Tommy Dikerman | , ,| By
In this post, we’ll dig deeper into the basics of Agile principles, how they align to Lean philosophies, and how Agile’s Scrum can help a human resources team manage fundamental shifts in their organizations, teams and technologies—especially when it comes to HR technology adoption.
Josh Bersin, HR guru, describes in his newsletter how they asked “nearly 300 senior HR leaders about the intricacies of HR’s strategy and structure, its alignment to the business, and performance. Through a series of questions, they gave us information that allowed us to measure their HR agility and the HR and workplace practices that support it.”
How HR Can Leverage Agile Methodologies
Decentralize your day-to-day HR functions. The prime factor in making HR departments agile is actually having line managers doing the day-to-day HR responsibilities. The report said that “agile HR organizations have equipped line managers to do a great job of managing their talent, allowing HR practitioners to spend more time designing and executing the HR strategic plan.”
Clearly communicate your organization’s strategy, starting at the top. The second factor that is necessary is buy-in from your senior management. “Within the domain of leadership performance, we found that leaders’ clear communication of the organization’s strategy is the most critical. This relationship makes sense; agility is predicated on change—you need to change to demonstrate agility. This change needs to be guided, so without clear communication, agility is moot.”
Other Agile Methodologies Applied to HR:
- Balancing future and current needs while planning HR staffing
- Investing in improving the performance of the HR group
- Continuously evaluating to improve HR’s customer service
- Embedding few or no layers of authority within the HR group
- Using technology to house or share information, from emailing to sophisticated knowledge management software
- Optimizing HR resource use for maximal efficiency
- Predicting changes that are likely to occur affecting the HR group.
These are listed in order of importance. The study concludes with: “The agilest HR organizations truly have their finger on the pulse of their effectiveness, efficiency, and customer service levels. They look to the future, predicting changes that will affect the way HR works and balancing the requirements posed by both short-term and long-term initiatives.”
So Where Does Scrum Come In?
Scrum is an Agile framework for completing complex projects. Scrum originally was formalized for software development projects, but it works well for any complex, innovative scope of work. The possibilities are endless. The Scrum framework is deceptively simple. This short video goes over the basics of Scrum.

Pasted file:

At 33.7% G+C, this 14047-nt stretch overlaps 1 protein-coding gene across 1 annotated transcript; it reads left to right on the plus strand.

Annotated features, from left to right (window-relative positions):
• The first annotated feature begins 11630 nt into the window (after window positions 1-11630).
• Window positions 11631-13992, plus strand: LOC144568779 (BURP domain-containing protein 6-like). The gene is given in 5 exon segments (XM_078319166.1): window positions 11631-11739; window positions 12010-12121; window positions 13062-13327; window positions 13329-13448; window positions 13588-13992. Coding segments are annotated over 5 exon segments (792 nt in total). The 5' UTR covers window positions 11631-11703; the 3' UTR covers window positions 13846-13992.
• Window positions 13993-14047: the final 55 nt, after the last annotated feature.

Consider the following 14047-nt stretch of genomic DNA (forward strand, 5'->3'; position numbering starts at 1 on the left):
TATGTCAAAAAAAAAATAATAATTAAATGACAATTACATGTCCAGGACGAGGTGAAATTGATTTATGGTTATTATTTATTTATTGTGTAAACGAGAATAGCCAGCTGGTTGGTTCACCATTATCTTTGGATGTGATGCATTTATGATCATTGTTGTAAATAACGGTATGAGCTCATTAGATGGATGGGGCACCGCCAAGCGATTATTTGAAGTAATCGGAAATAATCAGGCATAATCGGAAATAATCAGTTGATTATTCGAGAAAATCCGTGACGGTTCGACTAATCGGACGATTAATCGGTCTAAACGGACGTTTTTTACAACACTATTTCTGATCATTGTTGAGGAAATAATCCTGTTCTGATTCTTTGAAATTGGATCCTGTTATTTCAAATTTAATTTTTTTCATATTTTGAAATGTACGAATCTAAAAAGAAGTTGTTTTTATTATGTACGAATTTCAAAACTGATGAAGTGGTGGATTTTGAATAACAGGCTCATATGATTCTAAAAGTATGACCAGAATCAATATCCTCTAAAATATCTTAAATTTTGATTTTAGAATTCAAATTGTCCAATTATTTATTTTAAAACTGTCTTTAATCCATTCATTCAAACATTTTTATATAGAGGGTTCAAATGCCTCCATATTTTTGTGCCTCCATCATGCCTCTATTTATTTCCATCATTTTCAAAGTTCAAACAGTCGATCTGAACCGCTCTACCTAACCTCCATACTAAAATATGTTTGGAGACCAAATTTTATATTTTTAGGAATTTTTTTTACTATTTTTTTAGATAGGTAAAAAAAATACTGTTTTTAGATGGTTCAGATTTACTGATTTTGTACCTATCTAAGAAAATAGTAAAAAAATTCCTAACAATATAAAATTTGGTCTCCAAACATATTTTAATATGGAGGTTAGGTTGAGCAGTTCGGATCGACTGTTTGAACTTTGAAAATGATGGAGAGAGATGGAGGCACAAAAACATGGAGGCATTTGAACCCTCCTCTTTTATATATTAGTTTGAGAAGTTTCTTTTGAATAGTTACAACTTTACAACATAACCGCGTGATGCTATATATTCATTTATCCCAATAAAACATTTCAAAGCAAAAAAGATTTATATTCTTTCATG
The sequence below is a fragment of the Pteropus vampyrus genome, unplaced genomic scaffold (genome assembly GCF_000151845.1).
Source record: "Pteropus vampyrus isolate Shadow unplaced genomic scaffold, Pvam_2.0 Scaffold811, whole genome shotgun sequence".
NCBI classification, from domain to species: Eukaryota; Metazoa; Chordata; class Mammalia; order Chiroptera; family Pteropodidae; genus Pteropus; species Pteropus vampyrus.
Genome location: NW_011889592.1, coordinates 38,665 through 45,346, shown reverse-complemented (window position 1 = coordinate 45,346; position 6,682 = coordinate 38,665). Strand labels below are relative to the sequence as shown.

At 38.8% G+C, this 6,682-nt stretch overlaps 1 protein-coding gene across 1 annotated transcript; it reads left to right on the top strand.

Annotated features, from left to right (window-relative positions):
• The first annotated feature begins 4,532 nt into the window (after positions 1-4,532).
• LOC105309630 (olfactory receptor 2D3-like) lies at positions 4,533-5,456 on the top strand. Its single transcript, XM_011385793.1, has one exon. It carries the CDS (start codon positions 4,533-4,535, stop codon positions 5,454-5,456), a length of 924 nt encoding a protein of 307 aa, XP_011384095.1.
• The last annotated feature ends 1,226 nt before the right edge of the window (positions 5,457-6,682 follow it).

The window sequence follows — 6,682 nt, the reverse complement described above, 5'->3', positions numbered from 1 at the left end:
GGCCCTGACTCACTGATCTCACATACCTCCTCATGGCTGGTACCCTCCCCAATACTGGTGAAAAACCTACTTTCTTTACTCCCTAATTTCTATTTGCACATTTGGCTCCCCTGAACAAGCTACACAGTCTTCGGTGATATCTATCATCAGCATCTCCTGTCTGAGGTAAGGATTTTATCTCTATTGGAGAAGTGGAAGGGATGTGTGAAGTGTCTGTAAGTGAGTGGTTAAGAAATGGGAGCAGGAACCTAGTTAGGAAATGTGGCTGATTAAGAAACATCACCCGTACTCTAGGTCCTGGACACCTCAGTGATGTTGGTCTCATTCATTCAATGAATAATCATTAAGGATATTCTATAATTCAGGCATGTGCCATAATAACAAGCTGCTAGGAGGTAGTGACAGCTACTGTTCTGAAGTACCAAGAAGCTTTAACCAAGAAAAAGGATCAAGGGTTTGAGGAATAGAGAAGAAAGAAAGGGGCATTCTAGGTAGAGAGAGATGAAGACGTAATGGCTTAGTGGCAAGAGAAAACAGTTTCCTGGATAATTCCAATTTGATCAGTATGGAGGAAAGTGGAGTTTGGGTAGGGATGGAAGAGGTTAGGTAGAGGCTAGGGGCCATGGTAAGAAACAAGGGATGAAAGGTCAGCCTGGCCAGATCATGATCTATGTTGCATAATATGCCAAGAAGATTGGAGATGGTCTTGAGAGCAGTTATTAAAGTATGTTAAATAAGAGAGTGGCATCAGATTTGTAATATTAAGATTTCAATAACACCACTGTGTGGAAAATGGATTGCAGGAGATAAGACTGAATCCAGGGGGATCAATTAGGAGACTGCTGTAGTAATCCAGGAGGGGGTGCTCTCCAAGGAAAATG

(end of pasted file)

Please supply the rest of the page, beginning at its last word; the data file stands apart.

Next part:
The Scrum Framework Explained
Some important points as it relates to Agile for human resources and recruiting teams:
- A product owner creates a prioritized wish list called a product backlog.
- During sprint planning, the team pulls a small chunk from the top of that wish list, a sprint backlog, and decides how to implement those pieces.
- The team has a certain amount of time — a sprint (usually two to four weeks) — to complete its work, but it meets each day to assess its progress (daily Scrum).
- Along the way, the ScrumMaster keeps the team focused on its goal.
- At the end of the sprint, the work should be potentially shippable: ready to hand to a customer, put on a store shelf, or show to a stakeholder.
- The sprint ends with a sprint review and retrospective.
- As the next sprint begins, the team chooses another chunk of the product backlog and begins working again.
To learn more about Scrum framework, I recommend checking out these resources.
Building an Agile Scrum Framework for Human Resources
Consider the Agile study and compare the framework as outlined in the above Scrum framework. What’s missing? A product owner/project manager—we could also refer to them as “ScrumMaster,” or a person identified to manage the project, keep the team focused on its goal, and keep implementation in line with planning. I see the role of a company recruiter as the ScrumMaster of the hiring and talent acquisition process.
A feedback loop—from hiring manager and interviewers—can help readjust the screening and offer an opportunity to reevaluate the job description as needed.
Consider “hand over” of candidates from sourcers to recruiting coordinators, from recruiter to hiring manager and interviewers. Collaborative software like Comeet nudges all parties automatically.
Sprint planning every week in light of the latest metrics, for example, if current sources aren’t delivering, consider trying new ones. Evaluate your screening metrics. Are you being too strict or not strict enough based on the quality of applications? When advancing candidates from the recruiter to the hiring manager, this is another opportunity to evaluate whether or not your process is working. Are you reducing backlog or creating a bottleneck?
Your company recruiter/ScrumMaster can use takeaways from sprint planning to evaluate what’s working and what’s not, create activities to attract more candidates if needed (and change screening criteria if you’re receiving too many unqualified candidates). How is your organization using agile in human resources and hiring?